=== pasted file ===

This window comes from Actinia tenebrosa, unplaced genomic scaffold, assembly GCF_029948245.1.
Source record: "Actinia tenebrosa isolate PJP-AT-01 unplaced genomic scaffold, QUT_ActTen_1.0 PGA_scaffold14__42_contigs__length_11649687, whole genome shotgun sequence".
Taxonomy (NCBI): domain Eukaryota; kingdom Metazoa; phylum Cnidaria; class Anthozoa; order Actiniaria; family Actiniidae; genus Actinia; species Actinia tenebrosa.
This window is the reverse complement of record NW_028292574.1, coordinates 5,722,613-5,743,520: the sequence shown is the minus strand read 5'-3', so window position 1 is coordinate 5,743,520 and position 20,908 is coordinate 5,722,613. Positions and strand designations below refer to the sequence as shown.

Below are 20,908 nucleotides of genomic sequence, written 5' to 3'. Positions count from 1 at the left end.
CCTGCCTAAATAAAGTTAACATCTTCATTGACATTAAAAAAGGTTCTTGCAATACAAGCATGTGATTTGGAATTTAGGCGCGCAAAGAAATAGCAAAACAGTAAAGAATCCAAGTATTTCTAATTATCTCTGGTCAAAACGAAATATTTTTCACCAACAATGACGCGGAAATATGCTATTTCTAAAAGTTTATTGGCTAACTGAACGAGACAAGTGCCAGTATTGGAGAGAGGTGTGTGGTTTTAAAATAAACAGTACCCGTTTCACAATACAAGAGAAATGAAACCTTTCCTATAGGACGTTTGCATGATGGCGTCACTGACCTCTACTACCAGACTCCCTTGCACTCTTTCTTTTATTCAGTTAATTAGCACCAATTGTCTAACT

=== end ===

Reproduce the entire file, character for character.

This window comes from Actinia tenebrosa, unplaced genomic scaffold, assembly GCF_029948245.1.
Source record: "Actinia tenebrosa isolate PJP-AT-01 unplaced genomic scaffold, QUT_ActTen_1.0 PGA_scaffold14__42_contigs__length_11649687, whole genome shotgun sequence".
Taxonomy (NCBI): domain Eukaryota; kingdom Metazoa; phylum Cnidaria; class Anthozoa; order Actiniaria; family Actiniidae; genus Actinia; species Actinia tenebrosa.
This window is the reverse complement of record NW_028292574.1, coordinates 5,722,613-5,743,520: the sequence shown is the minus strand read 5'-3', so window position 1 is coordinate 5,743,520 and position 20,908 is coordinate 5,722,613. Positions and strand designations below refer to the sequence as shown.

Below are 20,908 nucleotides of genomic sequence, written 5' to 3'. Positions count from 1 at the left end.
CCTGCCTAAATAAAGTTAACATCTTCATTGACATTAAAAAAGGTTCTTGCAATACAAGCATGTGATTTGGAATTTAGGCGCGCAAAGAAATAGCAAAACAGTAAAGAATCCAAGTATTTCTAATTATCTCTGGTCAAAACGAAATATTTTTCACCAACAATGACGCGGAAATATGCTATTTCTAAAAGTTTATTGGCTAACTGAACGAGACAAGTGCCAGTATTGGAGAGAGGTGTGTGGTTTTAAAATAAACAGTACCCGTTTCACAATACAAGAGAAATGAAACCTTTCCTATAGGACGTTTGCATGATGGCGTCACTGACCTCTACTACCAGACTCCCTTGCACTCTTTCTTTTATTCAGTTAATTAGCACCAATTGTCTAACT